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Trump's Latest Tweet Is Roundly Criticized

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Trump's Latest Tweet Is Roundly Criticized

Analysis

Trump's Latest Tweet Is Roundly Criticized

Trump's Latest Tweet Is Roundly Criticized

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Steve Inskeep talks with Jonah Goldberg, senior editor at the National Review, about President Trump's latest tweet, which has been criticized from both sides of the aisle.

STEVE INSKEEP, HOST:

As a presidential candidate Donald Trump promised he would be so presidential, you will be so bored. Now he is president, and people are not so bored. White House spokeswoman Sarah Huckabee Sanders is defending the president's choice to attack a TV host as, quote, "low IQ and bleeding from plastic surgery."

(SOUNDBITE OF ARCHIVED RECORDING)

SARAH HUCKABEE SANDERS: People on that show have personally attacked me many times. This is a president who fights fire with fire and certainly will not be allowed to be bullied by liberal media and the liberal elites within the media or Hollywood or anywhere else.

INSKEEP: It's the punctuation mark on a week that seemed like it would be about substantive issues like health insurance. Jonah Goldberg is with us to try to make sense of it, if possible. He's senior editor at National Review. Hi, Jonah.

JONAH GOLDBERG: Hey. It's great to be here.

INSKEEP: Does this help the president - this series of tweets?

GOLDBERG: Well, first of all, I want to say how excited I am to be here on the last day of energy week.

INSKEEP: (Laughter) Energy week? Was this energy week?

GOLDBERG: This is energy week. Yeah.

INSKEEP: Oh, that's right because the White House has these themes...

GOLDBERG: That's right.

INSKEEP: ...Where they focus and hone their message.

GOLDBERG: Not since infrastructure week has the president been more disciplined.

INSKEEP: (Laughter).

GOLDBERG: So look. I think this week is sort of his presidency in miniature. He actually had a good Monday and sort of Tuesday. A lot of people in my conservative world were saying maybe he's starting to turn it around. This...

INSKEEP: The Supreme Court was partly with him for the moment on the travel ban.

GOLDBERG: Helped him on the travel ban. That was a policy win, which is pretty rare. Neil Gorsuch proved that he was the conservative that he was promised to be. And it looked like, you know, he hadn't tweeted anything crazy for a while. And then by the end of the week, you know, everything's sort of in smoldering shambles and - again, because Donald Trump's essentially lizard brain always takes over. And he does this ridiculous - what I really - I mean, forget - it's just basically unmanly, uncivil tweeting because he can't take not lashing out, not sort of giving his id free reign to destroy Tokyo.

INSKEEP: What do you think of Sarah Huckabee Sanders saying, well, he was being bullied by Mika Brzezinski, the MSNBC host?

GOLDBERG: I think it's sad. I mean, I really think it's sad. Look, I think a lot of the media is making too much of these individual tweets. Lots of journalists have been attacked by the president. I've been attacked by the president. And I just think it's - what it does is it encapsulates a larger problem, particularly the president's problems with civilian decorum and his ability to bend the White House to his will. The idea that all of these people have to talk like members of the Politburo, praising his incredible, manly strength and his - how this year's wheat harvests are going to be better than ever is sort of embarrassing to the country.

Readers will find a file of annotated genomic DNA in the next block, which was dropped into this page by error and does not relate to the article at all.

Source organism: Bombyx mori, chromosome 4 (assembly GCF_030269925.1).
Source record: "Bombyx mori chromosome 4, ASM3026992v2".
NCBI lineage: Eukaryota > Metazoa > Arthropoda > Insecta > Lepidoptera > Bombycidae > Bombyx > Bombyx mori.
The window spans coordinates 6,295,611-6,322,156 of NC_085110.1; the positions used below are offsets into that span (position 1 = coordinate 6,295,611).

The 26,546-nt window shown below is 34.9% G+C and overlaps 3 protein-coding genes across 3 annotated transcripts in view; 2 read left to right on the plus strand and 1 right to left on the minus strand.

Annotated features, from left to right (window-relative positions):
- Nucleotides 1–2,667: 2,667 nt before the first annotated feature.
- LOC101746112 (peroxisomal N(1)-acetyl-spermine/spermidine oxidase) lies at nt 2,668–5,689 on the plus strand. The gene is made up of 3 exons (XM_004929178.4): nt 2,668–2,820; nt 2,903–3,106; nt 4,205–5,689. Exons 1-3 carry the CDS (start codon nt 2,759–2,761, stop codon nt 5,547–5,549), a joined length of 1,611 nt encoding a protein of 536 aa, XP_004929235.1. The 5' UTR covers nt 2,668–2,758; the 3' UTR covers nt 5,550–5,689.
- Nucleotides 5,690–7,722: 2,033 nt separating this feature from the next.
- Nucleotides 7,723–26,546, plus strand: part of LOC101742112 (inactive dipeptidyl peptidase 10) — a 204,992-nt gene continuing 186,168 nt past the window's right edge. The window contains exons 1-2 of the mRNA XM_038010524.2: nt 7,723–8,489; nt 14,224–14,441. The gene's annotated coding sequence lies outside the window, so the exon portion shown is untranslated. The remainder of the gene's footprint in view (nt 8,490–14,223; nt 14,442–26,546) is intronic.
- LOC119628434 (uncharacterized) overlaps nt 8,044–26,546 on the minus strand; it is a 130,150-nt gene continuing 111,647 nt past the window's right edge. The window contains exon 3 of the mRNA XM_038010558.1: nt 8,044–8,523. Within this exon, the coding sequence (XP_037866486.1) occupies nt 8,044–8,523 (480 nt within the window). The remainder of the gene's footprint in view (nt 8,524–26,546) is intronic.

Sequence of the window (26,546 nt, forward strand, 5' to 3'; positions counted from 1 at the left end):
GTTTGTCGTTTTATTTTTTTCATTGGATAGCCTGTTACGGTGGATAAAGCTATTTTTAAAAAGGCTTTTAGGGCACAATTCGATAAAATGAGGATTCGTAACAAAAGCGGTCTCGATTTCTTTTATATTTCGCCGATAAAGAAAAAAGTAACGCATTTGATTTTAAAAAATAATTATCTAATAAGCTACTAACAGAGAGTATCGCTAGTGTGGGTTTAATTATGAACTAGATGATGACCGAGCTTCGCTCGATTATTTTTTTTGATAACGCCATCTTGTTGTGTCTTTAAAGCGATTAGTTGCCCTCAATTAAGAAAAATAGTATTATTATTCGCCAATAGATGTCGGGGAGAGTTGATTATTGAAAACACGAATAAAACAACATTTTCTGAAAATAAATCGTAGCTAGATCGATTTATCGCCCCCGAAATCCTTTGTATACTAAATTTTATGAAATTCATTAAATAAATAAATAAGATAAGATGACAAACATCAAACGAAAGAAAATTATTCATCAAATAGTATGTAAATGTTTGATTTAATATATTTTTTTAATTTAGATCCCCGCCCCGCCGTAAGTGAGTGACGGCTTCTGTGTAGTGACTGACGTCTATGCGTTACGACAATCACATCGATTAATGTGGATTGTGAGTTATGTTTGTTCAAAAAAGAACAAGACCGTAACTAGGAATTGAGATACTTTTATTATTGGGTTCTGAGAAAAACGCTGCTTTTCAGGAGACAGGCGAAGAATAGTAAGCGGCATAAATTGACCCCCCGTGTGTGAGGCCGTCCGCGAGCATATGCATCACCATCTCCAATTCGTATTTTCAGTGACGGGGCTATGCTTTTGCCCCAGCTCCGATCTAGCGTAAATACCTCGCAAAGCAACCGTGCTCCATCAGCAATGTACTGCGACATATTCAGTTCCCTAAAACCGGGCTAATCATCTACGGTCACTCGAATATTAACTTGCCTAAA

INSKEEP: And I have to note, according to surveys, the country, broadly speaking, is with your point of view here. Most people are telling pollsters that they find the Twitter feed embarrassing. But I do want to ask about the substance because you mentioned there was some substance this week or almost some substance.

There was a health insurance bill that the Senate was looking like it might vote on. That had to be delayed because, among other things, this is a very unpopular measure that, according to the Congressional Budget Office, would cause many millions more people to be without health insurance. Is it sustainable for Republicans to keep pushing for a health bill that maybe 20 percent of the country likes?

GOLDBERG: As it stands right now, probably not. I'm actually - I think we're in a very strange place where both the Republicans and the Democrats are insisting that Obamacare is being repealed when it's not.

INSKEEP: Because it's the same basic form. It's a question of the substance.

GOLDBERG: It's maintaining the structure, right? It is a big change to Medicaid, which was sort of this other tacked-on thing to Obamacare. But look. One of the problems - and I think it's a real problem for the Republicans - is, unlike with the House version, which was tougher in a lot of ways, no one is defending this legislation.

And it's amazing just as a messaging thing. There's not a senator, there's not a member of the administration who's out there saying, here is what's good about this bill in any real way. There are a couple of policy wonks and nobody else. And that's a huge problem.

INSKEEP: Is it just that it was a desperate effort to try to round up 50 votes, and it didn't quite work?

GOLDBERG: I think Mitch McConnell really wanted to check a box and get this out of his life. And it shows.

INSKEEP: OK. Jonah, thanks very much as always for coming by.

GOLDBERG: Great to be here. Thank you.

INSKEEP: Jonah Goldberg - he's a senior editor at the National Review and a columnist with the LA Times.

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